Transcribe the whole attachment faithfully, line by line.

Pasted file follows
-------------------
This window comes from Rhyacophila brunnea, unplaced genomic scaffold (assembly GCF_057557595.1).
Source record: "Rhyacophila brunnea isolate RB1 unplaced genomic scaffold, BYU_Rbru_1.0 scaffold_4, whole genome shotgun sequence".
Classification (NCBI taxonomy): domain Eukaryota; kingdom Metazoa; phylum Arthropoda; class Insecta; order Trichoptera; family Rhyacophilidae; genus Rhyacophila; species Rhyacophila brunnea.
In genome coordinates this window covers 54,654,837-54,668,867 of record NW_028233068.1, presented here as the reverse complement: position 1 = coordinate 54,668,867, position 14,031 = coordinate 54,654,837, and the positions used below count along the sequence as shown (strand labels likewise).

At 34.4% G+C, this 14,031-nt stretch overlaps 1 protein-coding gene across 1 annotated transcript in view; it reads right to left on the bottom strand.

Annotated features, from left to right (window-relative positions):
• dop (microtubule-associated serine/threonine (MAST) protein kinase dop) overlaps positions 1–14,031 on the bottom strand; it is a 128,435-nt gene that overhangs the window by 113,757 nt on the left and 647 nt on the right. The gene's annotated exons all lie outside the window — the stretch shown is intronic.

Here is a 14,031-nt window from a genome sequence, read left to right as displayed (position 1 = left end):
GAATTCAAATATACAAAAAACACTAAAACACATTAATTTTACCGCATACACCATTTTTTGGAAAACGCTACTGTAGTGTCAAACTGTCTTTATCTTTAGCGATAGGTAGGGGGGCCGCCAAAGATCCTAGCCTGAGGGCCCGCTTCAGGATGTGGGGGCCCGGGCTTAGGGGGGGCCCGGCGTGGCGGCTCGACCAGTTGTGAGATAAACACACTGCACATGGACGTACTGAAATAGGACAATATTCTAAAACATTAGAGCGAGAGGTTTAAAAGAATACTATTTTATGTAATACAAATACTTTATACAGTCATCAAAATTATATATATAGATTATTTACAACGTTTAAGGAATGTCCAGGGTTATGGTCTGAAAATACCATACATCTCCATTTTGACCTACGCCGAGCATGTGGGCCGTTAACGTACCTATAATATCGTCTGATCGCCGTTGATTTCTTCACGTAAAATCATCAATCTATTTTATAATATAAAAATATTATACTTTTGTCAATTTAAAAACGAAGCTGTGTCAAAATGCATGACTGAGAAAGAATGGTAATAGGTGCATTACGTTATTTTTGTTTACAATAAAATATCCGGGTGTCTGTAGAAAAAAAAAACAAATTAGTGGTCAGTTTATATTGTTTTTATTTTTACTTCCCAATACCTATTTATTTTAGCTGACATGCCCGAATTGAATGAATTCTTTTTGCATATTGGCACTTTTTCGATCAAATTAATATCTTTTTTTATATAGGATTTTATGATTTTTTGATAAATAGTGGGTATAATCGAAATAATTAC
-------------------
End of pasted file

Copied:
This window comes from Rhyacophila brunnea, unplaced genomic scaffold (assembly GCF_057557595.1).
Source record: "Rhyacophila brunnea isolate RB1 unplaced genomic scaffold, BYU_Rbru_1.0 scaffold_4, whole genome shotgun sequence".
Classification (NCBI taxonomy): domain Eukaryota; kingdom Metazoa; phylum Arthropoda; class Insecta; order Trichoptera; family Rhyacophilidae; genus Rhyacophila; species Rhyacophila brunnea.
In genome coordinates this window covers 54,654,837-54,668,867 of record NW_028233068.1, presented here as the reverse complement: position 1 = coordinate 54,668,867, position 14,031 = coordinate 54,654,837, and the positions used below count along the sequence as shown (strand labels likewise).

At 34.4% G+C, this 14,031-nt stretch overlaps 1 protein-coding gene across 1 annotated transcript in view; it reads right to left on the bottom strand.

Annotated features, from left to right (window-relative positions):
• dop (microtubule-associated serine/threonine (MAST) protein kinase dop) overlaps positions 1–14,031 on the bottom strand; it is a 128,435-nt gene that overhangs the window by 113,757 nt on the left and 647 nt on the right. The gene's annotated exons all lie outside the window — the stretch shown is intronic.

Here is a 14,031-nt window from a genome sequence, read left to right as displayed (position 1 = left end):
GAATTCAAATATACAAAAAACACTAAAACACATTAATTTTACCGCATACACCATTTTTTGGAAAACGCTACTGTAGTGTCAAACTGTCTTTATCTTTAGCGATAGGTAGGGGGGCCGCCAAAGATCCTAGCCTGAGGGCCCGCTTCAGGATGTGGGGGCCCGGGCTTAGGGGGGGCCCGGCGTGGCGGCTCGACCAGTTGTGAGATAAACACACTGCACATGGACGTACTGAAATAGGACAATATTCTAAAACATTAGAGCGAGAGGTTTAAAAGAATACTATTTTATGTAATACAAATACTTTATACAGTCATCAAAATTATATATATAGATTATTTACAACGTTTAAGGAATGTCCAGGGTTATGGTCTGAAAATACCATACATCTCCATTTTGACCTACGCCGAGCATGTGGGCCGTTAACGTACCTATAATATCGTCTGATCGCCGTTGATTTCTTCACGTAAAATCATCAATCTATTTTATAATATAAAAATATTATACTTTTGTCAATTTAAAAACGAAGCTGTGTCAAAATGCATGACTGAGAAAGAATGGTAATAGGTGCATTACGTTATTTTTGTTTACAATAAAATATCCGGGTGTCTGTAGAAAAAAAAAACAAATTAGTGGTCAGTTTATATTGTTTTTATTTTTACTTCCCAATACCTATTTATTTTAGCTGACATGCCCGAATTGAATGAATTCTTTTTGCATATTGGCACTTTTTCGATCAAATTAATATCTTTTTTTATATAGGATTTTATGATTTTTTGATAAATAGTGGGTATAATCGAAATAATTAC